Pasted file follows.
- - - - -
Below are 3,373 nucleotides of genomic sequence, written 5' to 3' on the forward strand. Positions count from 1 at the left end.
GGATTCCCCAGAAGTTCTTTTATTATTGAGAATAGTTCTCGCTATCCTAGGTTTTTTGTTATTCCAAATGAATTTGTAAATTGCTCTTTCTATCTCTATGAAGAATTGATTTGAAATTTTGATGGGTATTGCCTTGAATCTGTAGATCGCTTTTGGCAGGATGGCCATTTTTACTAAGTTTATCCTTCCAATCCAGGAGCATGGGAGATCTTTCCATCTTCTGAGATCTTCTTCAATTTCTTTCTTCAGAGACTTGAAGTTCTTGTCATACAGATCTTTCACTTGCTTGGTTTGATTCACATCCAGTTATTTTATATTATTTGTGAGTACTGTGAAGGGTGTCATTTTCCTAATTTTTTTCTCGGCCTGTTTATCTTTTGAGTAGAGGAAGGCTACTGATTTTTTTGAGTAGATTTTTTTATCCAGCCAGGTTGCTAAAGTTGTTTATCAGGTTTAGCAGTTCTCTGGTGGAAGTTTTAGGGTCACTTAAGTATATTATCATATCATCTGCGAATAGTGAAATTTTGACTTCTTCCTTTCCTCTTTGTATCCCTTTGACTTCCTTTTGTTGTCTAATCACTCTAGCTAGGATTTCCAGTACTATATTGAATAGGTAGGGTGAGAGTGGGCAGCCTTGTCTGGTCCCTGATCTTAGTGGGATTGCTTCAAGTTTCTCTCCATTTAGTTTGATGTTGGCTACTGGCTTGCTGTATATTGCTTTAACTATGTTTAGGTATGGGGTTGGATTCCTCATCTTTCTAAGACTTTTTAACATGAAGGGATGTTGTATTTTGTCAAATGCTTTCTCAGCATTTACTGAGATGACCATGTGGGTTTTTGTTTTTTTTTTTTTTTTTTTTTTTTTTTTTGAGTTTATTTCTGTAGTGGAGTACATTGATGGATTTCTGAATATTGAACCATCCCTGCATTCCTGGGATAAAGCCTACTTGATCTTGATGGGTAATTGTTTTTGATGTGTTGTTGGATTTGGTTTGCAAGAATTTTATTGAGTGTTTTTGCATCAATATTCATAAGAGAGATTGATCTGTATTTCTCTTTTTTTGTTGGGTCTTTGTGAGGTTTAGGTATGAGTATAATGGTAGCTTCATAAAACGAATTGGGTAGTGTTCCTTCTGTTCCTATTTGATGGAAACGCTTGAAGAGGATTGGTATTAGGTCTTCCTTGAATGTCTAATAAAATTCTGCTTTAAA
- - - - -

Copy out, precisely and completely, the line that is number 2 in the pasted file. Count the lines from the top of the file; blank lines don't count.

GGATTCCCCAGAAGTTCTTTTATTATTGAGAATAGTTCTCGCTATCCTAGGTTTTTTGTTATTCCAAATGAATTTGTAAATTGCTCTTTCTATCTCTATGAAGAATTGATTTGAAATTTTGATGGGTATTGCCTTGAATCTGTAGATCGCTTTTGGCAGGATGGCCATTTTTACTAAGTTTATCCTTCCAATCCAGGAGCATGGGAGATCTTTCCATCTTCTGAGATCTTCTTCAATTTCTTTCTTCAGAGACTTGAAGTTCTTGTCATACAGATCTTTCACTTGCTTGGTTTGATTCACATCCAGTTATTTTATATTATTTGTGAGTACTGTGAAGGGTGTCATTTTCCTAATTTTTTTCTCGGCCTGTTTATCTTTTGAGTAGAGGAAGGCTACTGATTTTTTTGAGTAGATTTTTTTATCCAGCCAGGTTGCTAAAGTTGTTTATCAGGTTTAGCAGTTCTCTGGTGGAAGTTTTAGGGTCACTTAAGTATATTATCATATCATCTGCGAATAGTGAAATTTTGACTTCTTCCTTTCCTCTTTGTATCCCTTTGACTTCCTTTTGTTGTCTAATCACTCTAGCTAGGATTTCCAGTACTATATTGAATAGGTAGGGTGAGAGTGGGCAGCCTTGTCTGGTCCCTGATCTTAGTGGGATTGCTTCAAGTTTCTCTCCATTTAGTTTGATGTTGGCTACTGGCTTGCTGTATATTGCTTTAACTATGTTTAGGTATGGGGTTGGATTCCTCATCTTTCTAAGACTTTTTAACATGAAGGGATGTTGTATTTTGTCAAATGCTTTCTCAGCATTTACTGAGATGACCATGTGGGTTTTTGTTTTTTTTTTTTTTTTTTTTTTTTTTTTTGAGTTTATTTCTGTAGTGGAGTACATTGATGGATTTCTGAATATTGAACCATCCCTGCATTCCTGGGATAAAGCCTACTTGATCTTGATGGGTAATTGTTTTTGATGTGTTGTTGGATTTGGTTTGCAAGAATTTTATTGAGTGTTTTTGCATCAATATTCATAAGAGAGATTGATCTGTATTTCTCTTTTTTTGTTGGGTCTTTGTGAGGTTTAGGTATGAGTATAATGGTAGCTTCATAAAACGAATTGGGTAGTGTTCCTTCTGTTCCTATTTGATGGAAACGCTTGAAGAGGATTGGTATTAGGTCTTCCTTGAATGTCTAATAAAATTCTGCTTTAAA